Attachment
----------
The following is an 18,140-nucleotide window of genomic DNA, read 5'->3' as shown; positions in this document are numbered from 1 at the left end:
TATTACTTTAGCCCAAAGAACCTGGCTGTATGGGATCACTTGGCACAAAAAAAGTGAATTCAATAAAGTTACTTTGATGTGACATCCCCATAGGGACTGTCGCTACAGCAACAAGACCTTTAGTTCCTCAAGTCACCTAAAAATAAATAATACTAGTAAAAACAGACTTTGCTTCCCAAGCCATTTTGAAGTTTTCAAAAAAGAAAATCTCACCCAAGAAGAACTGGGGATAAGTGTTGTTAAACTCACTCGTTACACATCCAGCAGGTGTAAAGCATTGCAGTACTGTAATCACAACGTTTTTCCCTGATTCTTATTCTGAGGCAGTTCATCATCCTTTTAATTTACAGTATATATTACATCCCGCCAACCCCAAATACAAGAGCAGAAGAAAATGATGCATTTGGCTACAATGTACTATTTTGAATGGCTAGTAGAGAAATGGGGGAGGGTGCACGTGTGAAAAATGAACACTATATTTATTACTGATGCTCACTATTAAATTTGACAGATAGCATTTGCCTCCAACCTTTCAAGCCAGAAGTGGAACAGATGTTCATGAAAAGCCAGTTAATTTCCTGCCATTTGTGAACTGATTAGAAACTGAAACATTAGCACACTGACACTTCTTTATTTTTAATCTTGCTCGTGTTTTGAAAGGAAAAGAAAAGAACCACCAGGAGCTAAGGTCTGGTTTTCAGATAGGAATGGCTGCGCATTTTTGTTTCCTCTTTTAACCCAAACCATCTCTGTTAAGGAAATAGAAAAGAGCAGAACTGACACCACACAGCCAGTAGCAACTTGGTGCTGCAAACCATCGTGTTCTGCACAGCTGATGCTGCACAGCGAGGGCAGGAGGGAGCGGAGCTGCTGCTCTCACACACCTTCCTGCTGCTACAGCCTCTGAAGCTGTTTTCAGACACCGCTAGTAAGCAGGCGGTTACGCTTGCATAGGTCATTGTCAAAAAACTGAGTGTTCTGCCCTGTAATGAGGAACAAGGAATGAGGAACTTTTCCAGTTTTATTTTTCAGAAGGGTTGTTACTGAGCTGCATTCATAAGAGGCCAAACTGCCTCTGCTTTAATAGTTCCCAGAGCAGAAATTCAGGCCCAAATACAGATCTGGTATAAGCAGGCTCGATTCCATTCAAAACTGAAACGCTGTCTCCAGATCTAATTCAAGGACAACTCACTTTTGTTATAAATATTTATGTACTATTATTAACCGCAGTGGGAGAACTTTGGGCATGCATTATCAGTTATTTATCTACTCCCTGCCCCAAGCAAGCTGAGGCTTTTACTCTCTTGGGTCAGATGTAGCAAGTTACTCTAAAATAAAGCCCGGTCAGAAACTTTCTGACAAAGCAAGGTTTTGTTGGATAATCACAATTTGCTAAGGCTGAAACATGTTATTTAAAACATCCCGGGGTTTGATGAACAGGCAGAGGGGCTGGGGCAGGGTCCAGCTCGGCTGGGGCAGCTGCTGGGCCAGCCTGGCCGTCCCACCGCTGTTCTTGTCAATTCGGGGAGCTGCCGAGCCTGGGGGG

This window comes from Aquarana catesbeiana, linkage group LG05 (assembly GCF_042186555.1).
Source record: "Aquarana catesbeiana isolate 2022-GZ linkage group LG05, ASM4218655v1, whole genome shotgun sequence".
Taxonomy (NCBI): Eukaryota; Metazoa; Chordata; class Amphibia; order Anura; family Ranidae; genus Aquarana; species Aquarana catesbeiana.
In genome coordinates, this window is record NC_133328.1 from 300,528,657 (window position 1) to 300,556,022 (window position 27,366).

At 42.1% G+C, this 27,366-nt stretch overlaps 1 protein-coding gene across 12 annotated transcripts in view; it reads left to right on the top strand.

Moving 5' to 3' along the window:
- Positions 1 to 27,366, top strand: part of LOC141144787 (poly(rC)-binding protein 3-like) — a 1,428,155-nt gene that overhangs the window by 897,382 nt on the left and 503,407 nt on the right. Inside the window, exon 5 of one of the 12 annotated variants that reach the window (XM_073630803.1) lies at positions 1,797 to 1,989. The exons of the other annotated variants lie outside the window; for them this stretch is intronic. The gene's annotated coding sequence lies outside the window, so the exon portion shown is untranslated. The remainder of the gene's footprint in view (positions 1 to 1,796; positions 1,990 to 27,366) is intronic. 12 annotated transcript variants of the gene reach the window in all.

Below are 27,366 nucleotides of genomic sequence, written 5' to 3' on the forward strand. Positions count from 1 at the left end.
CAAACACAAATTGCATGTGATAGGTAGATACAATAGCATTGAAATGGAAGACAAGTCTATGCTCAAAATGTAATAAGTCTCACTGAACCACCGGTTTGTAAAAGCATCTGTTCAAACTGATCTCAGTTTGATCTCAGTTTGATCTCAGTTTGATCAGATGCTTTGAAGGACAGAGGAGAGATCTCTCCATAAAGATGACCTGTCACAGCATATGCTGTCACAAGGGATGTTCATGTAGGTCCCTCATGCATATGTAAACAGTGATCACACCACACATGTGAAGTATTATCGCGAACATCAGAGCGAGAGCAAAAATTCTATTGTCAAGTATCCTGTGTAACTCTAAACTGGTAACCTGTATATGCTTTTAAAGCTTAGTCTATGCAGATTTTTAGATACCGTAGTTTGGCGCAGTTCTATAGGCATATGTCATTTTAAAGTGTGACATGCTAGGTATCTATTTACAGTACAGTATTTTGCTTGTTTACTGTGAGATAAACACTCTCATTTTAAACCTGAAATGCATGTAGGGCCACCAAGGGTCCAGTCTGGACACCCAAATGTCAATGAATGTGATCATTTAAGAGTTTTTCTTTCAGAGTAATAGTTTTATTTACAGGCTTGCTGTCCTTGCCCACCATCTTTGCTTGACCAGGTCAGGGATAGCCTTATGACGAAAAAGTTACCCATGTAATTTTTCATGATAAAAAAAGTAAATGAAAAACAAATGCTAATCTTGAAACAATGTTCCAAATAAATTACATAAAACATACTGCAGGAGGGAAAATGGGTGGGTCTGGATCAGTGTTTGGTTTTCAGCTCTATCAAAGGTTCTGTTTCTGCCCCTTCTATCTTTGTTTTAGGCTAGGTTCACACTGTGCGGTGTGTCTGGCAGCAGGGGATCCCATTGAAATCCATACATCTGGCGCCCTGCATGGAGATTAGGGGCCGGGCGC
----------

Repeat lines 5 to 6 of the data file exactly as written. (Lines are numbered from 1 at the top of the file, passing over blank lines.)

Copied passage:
Taxonomy (NCBI): Eukaryota; Metazoa; Chordata; class Amphibia; order Anura; family Ranidae; genus Aquarana; species Aquarana catesbeiana.
In genome coordinates, this window is record NC_133328.1 from 300,528,657 (window position 1) to 300,556,022 (window position 27,366).